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Law School Case Brief

Agency for Int'l Dev. v. All. for Open Soc'y Int'l, Inc. - 570 U.S. 205, 133 S. Ct. 2321 (2013)


It is a basic First Amendment principle that freedom of speech prohibits the government from telling people what they must say. At the heart of the First Amendment lies the principle that each person should decide for himself or herself the ideas and beliefs deserving of expression, consideration, and adherence.


In the United States Leadership Against HIV/AIDS, Tuberculosis, and Malaria Act of 2003 (Leadership Act), 22 U.S.C. §7601 et seq., Congress has authorized the appropriation of billions of dollars to fund efforts by nongovernmental organizations to combat HIV/AIDS worldwide. The Leadership Act imposes two related conditions: (1) No funds “may be used to promote or advocate the legalization or practice of prostitution,” §7631(e); and (2) no funds may be used by an organization “that does not have a policy explicitly opposing prostitution,” §7631(f). To enforce the second condition, known as the Policy Requirement, the Department of Health and Human Services (HHS) and the United States Agency for International Development require funding recipients to agree in their award documents that they oppose prostitution. Respondents, recipients of Leadership Act funds who wish to remain neutral on prostitution, sought a declaratory judgment that the Policy Requirement violates their First Amendment rights.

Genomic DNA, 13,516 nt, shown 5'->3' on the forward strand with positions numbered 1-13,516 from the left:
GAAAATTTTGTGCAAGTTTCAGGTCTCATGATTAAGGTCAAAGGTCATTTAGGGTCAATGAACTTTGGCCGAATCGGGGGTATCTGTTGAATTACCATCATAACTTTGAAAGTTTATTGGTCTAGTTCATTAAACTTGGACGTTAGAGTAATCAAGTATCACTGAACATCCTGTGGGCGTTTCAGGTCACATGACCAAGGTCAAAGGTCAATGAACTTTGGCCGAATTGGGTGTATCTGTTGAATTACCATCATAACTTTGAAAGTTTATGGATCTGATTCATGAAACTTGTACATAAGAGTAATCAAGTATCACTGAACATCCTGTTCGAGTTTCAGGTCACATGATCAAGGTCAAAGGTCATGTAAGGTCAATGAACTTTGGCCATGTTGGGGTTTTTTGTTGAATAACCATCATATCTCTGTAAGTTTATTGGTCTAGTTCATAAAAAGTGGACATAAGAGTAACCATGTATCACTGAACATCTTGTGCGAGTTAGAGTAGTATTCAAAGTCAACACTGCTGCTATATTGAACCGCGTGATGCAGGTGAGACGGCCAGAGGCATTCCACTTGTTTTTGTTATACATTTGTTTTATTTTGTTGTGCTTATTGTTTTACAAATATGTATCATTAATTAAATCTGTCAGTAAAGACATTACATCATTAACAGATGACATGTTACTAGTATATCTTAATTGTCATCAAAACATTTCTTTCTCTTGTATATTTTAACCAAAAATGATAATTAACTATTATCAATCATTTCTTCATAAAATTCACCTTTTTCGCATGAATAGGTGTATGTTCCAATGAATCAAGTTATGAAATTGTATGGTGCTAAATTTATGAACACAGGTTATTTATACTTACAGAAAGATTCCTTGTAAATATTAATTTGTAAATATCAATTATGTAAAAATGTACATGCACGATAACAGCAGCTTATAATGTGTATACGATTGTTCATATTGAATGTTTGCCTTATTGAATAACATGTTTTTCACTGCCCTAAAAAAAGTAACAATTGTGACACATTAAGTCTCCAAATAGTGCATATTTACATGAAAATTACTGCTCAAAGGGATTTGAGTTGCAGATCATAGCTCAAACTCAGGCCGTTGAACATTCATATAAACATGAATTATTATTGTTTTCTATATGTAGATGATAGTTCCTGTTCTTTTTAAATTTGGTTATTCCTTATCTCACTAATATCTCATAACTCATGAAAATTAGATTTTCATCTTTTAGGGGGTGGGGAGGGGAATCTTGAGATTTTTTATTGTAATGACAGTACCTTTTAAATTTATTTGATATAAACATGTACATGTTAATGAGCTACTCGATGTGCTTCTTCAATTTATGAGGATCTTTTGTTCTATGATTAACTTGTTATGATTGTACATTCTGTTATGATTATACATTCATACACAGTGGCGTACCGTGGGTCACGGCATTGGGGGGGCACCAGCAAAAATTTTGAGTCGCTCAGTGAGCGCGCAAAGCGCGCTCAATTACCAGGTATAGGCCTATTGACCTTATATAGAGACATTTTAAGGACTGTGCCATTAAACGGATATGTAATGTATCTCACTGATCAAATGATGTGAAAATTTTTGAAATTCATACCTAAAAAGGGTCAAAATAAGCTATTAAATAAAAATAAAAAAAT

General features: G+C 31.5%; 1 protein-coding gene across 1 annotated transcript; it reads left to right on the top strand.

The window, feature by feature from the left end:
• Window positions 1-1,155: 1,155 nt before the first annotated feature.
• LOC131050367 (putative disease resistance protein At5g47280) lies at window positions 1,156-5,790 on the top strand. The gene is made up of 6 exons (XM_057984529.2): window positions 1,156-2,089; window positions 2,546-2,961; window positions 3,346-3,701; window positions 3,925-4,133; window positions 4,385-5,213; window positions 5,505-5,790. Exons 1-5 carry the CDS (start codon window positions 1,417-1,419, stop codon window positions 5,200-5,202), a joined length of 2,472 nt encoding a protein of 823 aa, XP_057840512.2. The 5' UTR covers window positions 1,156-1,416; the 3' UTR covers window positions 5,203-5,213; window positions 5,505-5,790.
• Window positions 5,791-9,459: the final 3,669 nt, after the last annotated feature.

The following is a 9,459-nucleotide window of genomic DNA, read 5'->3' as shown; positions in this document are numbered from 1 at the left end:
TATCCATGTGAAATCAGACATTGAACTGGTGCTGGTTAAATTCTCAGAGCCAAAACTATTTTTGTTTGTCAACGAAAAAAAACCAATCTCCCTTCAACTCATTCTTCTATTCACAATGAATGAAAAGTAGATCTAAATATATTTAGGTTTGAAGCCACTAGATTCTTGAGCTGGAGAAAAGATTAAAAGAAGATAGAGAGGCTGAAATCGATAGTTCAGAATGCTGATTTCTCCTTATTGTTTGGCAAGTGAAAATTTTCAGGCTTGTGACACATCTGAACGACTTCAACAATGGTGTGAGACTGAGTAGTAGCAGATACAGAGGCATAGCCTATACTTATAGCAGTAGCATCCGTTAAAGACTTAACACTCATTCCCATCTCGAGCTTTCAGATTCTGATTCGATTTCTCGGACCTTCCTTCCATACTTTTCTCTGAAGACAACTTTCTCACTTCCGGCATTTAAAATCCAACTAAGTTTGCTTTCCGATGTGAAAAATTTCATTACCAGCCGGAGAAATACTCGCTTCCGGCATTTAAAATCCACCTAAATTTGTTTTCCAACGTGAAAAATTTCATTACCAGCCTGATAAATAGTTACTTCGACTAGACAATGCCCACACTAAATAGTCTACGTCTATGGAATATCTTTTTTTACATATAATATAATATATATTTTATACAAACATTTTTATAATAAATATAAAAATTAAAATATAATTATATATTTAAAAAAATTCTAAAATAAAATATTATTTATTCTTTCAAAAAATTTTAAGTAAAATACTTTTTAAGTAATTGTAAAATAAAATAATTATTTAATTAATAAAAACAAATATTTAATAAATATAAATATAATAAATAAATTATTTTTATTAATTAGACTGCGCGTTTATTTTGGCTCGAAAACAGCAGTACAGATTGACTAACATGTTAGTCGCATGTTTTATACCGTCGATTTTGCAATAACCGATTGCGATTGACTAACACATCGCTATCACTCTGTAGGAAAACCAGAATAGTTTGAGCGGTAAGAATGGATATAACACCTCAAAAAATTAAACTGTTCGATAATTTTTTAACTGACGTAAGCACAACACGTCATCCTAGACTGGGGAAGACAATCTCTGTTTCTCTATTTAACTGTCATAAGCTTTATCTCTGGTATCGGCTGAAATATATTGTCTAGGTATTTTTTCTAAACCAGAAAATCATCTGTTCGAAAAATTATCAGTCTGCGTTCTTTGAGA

Did the policy requirement of expressly opposing prostitution in order to receive federal funds to fight the spread of HIV/AIDS violate the First Amendment?




The U.S. Supreme Court held that the policy requirement violated the First Amendment by compelling, as a condition of federal funding, the affirmation of a belief that by its nature could not be confined within the scope of the government program. While conditions which specified the activities Congress sought to subsidize were proper, the policy requirement under the Leadership Act sought to leverage funding to compel speech outside the scope of the federal program itself. Further, the additional requirement under the Leadership Act prohibiting federal funding from being used to promote or advocate the legalization or practice of prostitution was sufficient to ensure that federal funds would not be used for prohibited purposes, and requiring the organization to adopt and espouse the government’s view on an issue of public concern as their own was unconstitutional.

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